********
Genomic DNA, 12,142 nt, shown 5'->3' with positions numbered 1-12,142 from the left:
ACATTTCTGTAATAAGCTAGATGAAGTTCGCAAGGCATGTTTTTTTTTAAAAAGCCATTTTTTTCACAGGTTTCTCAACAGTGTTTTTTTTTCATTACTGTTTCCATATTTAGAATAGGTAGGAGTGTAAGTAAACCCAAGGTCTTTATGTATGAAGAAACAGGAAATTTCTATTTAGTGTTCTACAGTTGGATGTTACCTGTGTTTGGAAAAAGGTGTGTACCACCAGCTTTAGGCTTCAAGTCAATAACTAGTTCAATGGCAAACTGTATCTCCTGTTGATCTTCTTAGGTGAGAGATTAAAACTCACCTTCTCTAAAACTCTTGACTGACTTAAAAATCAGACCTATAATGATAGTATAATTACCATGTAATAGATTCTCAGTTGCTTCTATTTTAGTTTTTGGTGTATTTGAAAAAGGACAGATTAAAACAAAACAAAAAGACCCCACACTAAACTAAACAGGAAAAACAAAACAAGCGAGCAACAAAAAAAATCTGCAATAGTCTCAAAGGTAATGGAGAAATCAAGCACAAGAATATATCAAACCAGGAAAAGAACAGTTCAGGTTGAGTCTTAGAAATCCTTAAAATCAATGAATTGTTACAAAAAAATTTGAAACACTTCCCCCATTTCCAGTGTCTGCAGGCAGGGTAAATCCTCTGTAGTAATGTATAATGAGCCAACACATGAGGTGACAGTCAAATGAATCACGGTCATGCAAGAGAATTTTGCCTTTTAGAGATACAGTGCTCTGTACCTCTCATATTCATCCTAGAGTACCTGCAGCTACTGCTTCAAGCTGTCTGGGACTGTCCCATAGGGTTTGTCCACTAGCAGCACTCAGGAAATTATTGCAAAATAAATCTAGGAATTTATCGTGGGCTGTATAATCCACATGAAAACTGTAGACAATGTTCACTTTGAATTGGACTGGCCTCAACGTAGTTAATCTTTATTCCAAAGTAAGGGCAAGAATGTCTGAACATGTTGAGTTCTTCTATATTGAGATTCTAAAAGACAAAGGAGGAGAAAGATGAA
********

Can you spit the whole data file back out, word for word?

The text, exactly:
Genomic DNA, 12,142 nt, shown 5'->3' with positions numbered 1-12,142 from the left:
ACATTTCTGTAATAAGCTAGATGAAGTTCGCAAGGCATGTTTTTTTTTAAAAAGCCATTTTTTTCACAGGTTTCTCAACAGTGTTTTTTTTTCATTACTGTTTCCATATTTAGAATAGGTAGGAGTGTAAGTAAACCCAAGGTCTTTATGTATGAAGAAACAGGAAATTTCTATTTAGTGTTCTACAGTTGGATGTTACCTGTGTTTGGAAAAAGGTGTGTACCACCAGCTTTAGGCTTCAAGTCAATAACTAGTTCAATGGCAAACTGTATCTCCTGTTGATCTTCTTAGGTGAGAGATTAAAACTCACCTTCTCTAAAACTCTTGACTGACTTAAAAATCAGACCTATAATGATAGTATAATTACCATGTAATAGATTCTCAGTTGCTTCTATTTTAGTTTTTGGTGTATTTGAAAAAGGACAGATTAAAACAAAACAAAAAGACCCCACACTAAACTAAACAGGAAAAACAAAACAAGCGAGCAACAAAAAAAATCTGCAATAGTCTCAAAGGTAATGGAGAAATCAAGCACAAGAATATATCAAACCAGGAAAAGAACAGTTCAGGTTGAGTCTTAGAAATCCTTAAAATCAATGAATTGTTACAAAAAAATTTGAAACACTTCCCCCATTTCCAGTGTCTGCAGGCAGGGTAAATCCTCTGTAGTAATGTATAATGAGCCAACACATGAGGTGACAGTCAAATGAATCACGGTCATGCAAGAGAATTTTGCCTTTTAGAGATACAGTGCTCTGTACCTCTCATATTCATCCTAGAGTACCTGCAGCTACTGCTTCAAGCTGTCTGGGACTGTCCCATAGGGTTTGTCCACTAGCAGCACTCAGGAAATTATTGCAAAATAAATCTAGGAATTTATCGTGGGCTGTATAATCCACATGAAAACTGTAGACAATGTTCACTTTGAATTGGACTGGCCTCAACGTAGTTAATCTTTATTCCAAAGTAAGGGCAAGAATGTCTGAACATGTTGAGTTCTTCTATATTGAGATTCTAAAAGACAAAGGAGGAGAAAGATGAA